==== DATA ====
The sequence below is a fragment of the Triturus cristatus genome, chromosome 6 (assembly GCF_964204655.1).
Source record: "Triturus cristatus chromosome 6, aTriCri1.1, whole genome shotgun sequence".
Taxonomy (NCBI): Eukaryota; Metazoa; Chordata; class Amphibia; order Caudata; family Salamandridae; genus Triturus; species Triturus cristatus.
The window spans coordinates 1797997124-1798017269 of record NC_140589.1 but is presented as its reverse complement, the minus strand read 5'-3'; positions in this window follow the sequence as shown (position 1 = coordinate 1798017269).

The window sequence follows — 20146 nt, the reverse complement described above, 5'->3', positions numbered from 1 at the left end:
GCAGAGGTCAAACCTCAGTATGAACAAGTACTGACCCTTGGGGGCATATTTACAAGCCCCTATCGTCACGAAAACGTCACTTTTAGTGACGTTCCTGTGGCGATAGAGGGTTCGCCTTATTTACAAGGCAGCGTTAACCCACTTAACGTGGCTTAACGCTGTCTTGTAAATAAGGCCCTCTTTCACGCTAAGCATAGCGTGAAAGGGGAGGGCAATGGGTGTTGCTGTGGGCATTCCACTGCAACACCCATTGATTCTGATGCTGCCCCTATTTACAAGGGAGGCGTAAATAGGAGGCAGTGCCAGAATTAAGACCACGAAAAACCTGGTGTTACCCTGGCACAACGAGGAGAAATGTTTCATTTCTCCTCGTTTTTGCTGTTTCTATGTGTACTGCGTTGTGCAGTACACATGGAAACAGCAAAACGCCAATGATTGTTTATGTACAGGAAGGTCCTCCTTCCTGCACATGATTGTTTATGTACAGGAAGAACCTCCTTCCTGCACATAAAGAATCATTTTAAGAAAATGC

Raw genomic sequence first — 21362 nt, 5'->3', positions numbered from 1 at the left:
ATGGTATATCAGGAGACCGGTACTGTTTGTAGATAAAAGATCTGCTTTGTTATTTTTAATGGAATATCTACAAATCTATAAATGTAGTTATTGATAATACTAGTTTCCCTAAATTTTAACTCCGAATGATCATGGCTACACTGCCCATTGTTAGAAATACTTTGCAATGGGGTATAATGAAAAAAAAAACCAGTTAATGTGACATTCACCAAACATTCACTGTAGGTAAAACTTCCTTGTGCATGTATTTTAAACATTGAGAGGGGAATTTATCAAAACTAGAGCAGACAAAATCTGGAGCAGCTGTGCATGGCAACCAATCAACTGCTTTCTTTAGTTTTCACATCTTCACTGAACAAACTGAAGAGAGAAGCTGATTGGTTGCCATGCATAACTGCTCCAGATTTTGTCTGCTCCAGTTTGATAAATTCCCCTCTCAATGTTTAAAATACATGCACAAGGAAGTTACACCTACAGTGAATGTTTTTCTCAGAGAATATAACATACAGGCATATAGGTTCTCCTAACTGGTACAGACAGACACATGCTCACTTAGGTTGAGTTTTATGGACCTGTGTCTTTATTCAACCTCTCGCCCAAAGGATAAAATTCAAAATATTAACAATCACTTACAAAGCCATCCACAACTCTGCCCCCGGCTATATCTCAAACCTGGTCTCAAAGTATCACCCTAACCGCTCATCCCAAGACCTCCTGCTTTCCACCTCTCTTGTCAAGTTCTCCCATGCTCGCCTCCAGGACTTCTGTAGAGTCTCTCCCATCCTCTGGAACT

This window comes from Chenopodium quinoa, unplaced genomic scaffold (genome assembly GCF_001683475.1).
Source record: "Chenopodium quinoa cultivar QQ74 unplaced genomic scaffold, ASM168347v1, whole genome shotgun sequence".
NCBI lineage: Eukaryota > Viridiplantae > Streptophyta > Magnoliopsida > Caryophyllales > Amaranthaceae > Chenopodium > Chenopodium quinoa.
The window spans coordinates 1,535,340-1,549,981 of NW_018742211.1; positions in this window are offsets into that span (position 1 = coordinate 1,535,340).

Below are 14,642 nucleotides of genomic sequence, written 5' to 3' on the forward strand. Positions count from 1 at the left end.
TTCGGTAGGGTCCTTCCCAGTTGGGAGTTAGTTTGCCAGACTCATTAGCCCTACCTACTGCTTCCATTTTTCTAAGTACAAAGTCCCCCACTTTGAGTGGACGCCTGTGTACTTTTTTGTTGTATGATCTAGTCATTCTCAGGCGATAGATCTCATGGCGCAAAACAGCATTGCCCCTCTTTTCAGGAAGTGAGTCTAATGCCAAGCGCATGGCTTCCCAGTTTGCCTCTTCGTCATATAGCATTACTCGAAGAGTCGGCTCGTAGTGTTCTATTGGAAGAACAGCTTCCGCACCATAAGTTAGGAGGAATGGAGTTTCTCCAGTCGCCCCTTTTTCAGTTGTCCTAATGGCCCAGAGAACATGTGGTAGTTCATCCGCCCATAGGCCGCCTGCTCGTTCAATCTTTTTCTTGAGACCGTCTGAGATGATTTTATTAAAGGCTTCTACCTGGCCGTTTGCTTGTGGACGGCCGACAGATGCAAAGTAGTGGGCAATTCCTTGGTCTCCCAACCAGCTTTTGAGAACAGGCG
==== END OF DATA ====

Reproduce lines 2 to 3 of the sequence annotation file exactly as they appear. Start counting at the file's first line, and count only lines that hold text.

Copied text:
Source record: "Triturus cristatus chromosome 6, aTriCri1.1, whole genome shotgun sequence".
Taxonomy (NCBI): Eukaryota; Metazoa; Chordata; class Amphibia; order Caudata; family Salamandridae; genus Triturus; species Triturus cristatus.